If you are going to be summit hopping your way to Calgary, do yourself a favor and check out the provincial and municipal laws, and if you are coming from outside of Canada, check the federal laws too. Make sure you know why you're coming; if you except a party, stay at home. If you are coming to terrorize the citizens of this city, no matter how just you think your cause, stay at home. If you want to address some issues and voice your opinion in a peaceful way, by all means.

Last winter I ran into a guy who wanted to go to the airport and watch world leaders come and go. He was griping about not being allowed to do so. "We just want to go look at them. We aren't going to do anything." Well buddy, it's not the observers they care about keeping away from leaders, it's the doers. It's pretty tough to tell what someones motivations and plans might be, so caution demands that measures are taken to prevent acts of... for lack of a better word, terrorism.

In the past few weeks, we've see a great deal of rhetoric come out of Washington and out of CSIS about the growing threat of terrorism against both the United States and Canada. Although there are clearly great wrongs in the world causing people to feel that they need to strike out at the western world, to a certain extent this feels to me like an excuse to increase militarization and move more and more power into a few hands at the top level of governments. Think of Palpatine using the threat of worlds breaking away from the Republic and forming an army as an excuse to manipulate a certain senator into motioning for "temporary" powers to form an "army of the republic" and so on. Star Wars is a cautionary tale, not just about personal values (resist the dark side), but about society and government as well. My point with this is that I hope that this rhetoric is not an excuse for the upper levels of government to weasel unnecessary power away from the people.

Anyway, I think the cops will probably be able to keep themselves restrained, and use reasonable force when necessary, judging by how well things went during the WPC. Of course, post 9/11, Alberta could be a police state. June will be an interesting month.

If this daylog gives mixed impressions, well that's because there's no perfect solution. Society, government, and economies are all complex arts of balance and compromise, and they're never quite right.

10:37

After only a few weeks of unemployment, I got the news that my old firm's owner company was looking for a gfx / web crap person and I had been recommended to the position by my old boss. So I came over for a job interview, and less than a week later found myself sitting in an office working on a layout. It's almost the same job as before, with almost the same salary and in the same building. Only one floor higher - I guess that means I'm moving up on my career. :)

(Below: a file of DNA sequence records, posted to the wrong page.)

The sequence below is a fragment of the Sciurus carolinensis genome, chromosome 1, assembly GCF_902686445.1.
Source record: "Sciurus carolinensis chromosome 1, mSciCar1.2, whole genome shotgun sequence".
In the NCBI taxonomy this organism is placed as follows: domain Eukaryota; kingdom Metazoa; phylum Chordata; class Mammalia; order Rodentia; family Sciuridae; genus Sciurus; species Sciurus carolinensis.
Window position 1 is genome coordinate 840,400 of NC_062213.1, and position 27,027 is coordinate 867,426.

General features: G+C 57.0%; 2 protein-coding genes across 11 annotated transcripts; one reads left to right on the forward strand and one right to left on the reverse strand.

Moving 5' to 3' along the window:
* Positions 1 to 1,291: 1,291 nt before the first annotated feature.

It's hard to keep my mind on work though, with the big entrance exam only 7 days away. I still feel somewhat confident, after all I almost made it last year and this time 'round I've been studying my ass off. Not that there wouldn't have been any obstacles.. My family refuses to believe I need some peace and quiet, and that damn Squaresoft even released Final Fantasy X for the PS2 in Europe just as I was reaching the critical point of final cramming. Oh well, at least the admission doesn't come too easy!

After June 13th I'll finally be "free" of studying (for a while anyway), which means I'll be able to node again. The editorial bullshit still pisses me off, and I personally think Wonko's daylog was on the money. However, I love E2 too much to quit. So many things to node, so few hours in a day...

And as a quick final note, the new single from The Prodigy has to be the worst piece of trash I've heard in years. WTF happened to the group that actually rocked back in 1992? I thought they couldn't possibly make anything worse than their last album.. Oh well, the kids will eat it up. Yay for "electronica". Now excuse me while I vomit.

P.S.: I deeply apologize to mkb for traumatizing him by revealing I actually enjoyed Boredigy's early work. Sorry! :)

There was a writeup here, earlier. Several pages of text all about my feelings on the direction E2 has taken and the changes in editorial policy. It was the same text I emailed to Kidas in response to his survey. Kidas sent me a kind /msg letting me know that other noders were referring him to my words instead of sending him their own, and we decided it would be good if I removed the content of my writeup for the time being and replaced it once Kidas had concluded his survey.

This was done a few hours ago. I simply saved the old writeup, then replaced it with several paragraphs explaining the situation and asking people to please participate in Kidas's survey. Then I went off and had some breakfast, played with the cat, applied for a job. I came back and found a message from a helpful noder asking where my writeup had gone. Lo and behold, my daylog had up and disappeared. Disintegrated. No message from Klaproth, no message from a god, not even a message from a content editor. The writeup did not appear in node row and I can only assume it won't show up in node heaven. Nope, it took an observant fellow noder to let me know that my daylog -- what I thought was the last refuge for personal expression on E2 -- had been deleted without a trace.